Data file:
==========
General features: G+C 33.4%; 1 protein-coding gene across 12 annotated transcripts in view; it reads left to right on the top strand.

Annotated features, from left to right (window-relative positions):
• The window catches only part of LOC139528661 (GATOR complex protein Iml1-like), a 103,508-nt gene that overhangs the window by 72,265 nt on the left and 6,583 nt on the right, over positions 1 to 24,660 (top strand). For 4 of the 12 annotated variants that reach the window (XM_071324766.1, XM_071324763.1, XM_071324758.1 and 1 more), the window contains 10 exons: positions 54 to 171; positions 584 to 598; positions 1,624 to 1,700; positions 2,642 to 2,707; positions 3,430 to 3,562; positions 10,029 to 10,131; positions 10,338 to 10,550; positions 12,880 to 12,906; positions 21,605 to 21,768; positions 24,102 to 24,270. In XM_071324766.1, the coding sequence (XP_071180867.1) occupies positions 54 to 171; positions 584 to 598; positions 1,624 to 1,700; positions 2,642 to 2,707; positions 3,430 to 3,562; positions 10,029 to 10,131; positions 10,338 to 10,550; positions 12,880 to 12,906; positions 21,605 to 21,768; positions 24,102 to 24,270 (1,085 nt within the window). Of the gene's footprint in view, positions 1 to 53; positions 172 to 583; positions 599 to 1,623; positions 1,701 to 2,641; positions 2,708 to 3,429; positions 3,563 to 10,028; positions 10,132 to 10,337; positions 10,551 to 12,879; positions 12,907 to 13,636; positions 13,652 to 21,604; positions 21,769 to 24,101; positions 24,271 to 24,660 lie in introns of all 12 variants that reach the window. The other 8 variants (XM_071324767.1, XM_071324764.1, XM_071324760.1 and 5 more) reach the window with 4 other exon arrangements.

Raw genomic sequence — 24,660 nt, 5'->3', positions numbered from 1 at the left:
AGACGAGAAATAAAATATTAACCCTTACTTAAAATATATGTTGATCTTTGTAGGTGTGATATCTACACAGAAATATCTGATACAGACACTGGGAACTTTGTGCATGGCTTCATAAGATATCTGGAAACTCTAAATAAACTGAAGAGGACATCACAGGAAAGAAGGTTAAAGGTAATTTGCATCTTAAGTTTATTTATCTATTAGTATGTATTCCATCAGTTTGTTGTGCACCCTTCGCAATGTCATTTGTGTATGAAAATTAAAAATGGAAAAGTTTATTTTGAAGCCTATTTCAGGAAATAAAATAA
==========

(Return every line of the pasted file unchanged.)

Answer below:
General features: G+C 33.4%; 1 protein-coding gene across 12 annotated transcripts in view; it reads left to right on the top strand.

Annotated features, from left to right (window-relative positions):
• The window catches only part of LOC139528661 (GATOR complex protein Iml1-like), a 103,508-nt gene that overhangs the window by 72,265 nt on the left and 6,583 nt on the right, over positions 1 to 24,660 (top strand). For 4 of the 12 annotated variants that reach the window (XM_071324766.1, XM_071324763.1, XM_071324758.1 and 1 more), the window contains 10 exons: positions 54 to 171; positions 584 to 598; positions 1,624 to 1,700; positions 2,642 to 2,707; positions 3,430 to 3,562; positions 10,029 to 10,131; positions 10,338 to 10,550; positions 12,880 to 12,906; positions 21,605 to 21,768; positions 24,102 to 24,270. In XM_071324766.1, the coding sequence (XP_071180867.1) occupies positions 54 to 171; positions 584 to 598; positions 1,624 to 1,700; positions 2,642 to 2,707; positions 3,430 to 3,562; positions 10,029 to 10,131; positions 10,338 to 10,550; positions 12,880 to 12,906; positions 21,605 to 21,768; positions 24,102 to 24,270 (1,085 nt within the window). Of the gene's footprint in view, positions 1 to 53; positions 172 to 583; positions 599 to 1,623; positions 1,701 to 2,641; positions 2,708 to 3,429; positions 3,563 to 10,028; positions 10,132 to 10,337; positions 10,551 to 12,879; positions 12,907 to 13,636; positions 13,652 to 21,604; positions 21,769 to 24,101; positions 24,271 to 24,660 lie in introns of all 12 variants that reach the window. The other 8 variants (XM_071324767.1, XM_071324764.1, XM_071324760.1 and 5 more) reach the window with 4 other exon arrangements.

Raw genomic sequence — 24,660 nt, 5'->3', positions numbered from 1 at the left:
AGACGAGAAATAAAATATTAACCCTTACTTAAAATATATGTTGATCTTTGTAGGTGTGATATCTACACAGAAATATCTGATACAGACACTGGGAACTTTGTGCATGGCTTCATAAGATATCTGGAAACTCTAAATAAACTGAAGAGGACATCACAGGAAAGAAGGTTAAAGGTAATTTGCATCTTAAGTTTATTTATCTATTAGTATGTATTCCATCAGTTTGTTGTGCACCCTTCGCAATGTCATTTGTGTATGAAAATTAAAAATGGAAAAGTTTATTTTGAAGCCTATTTCAGGAAATAAAATAA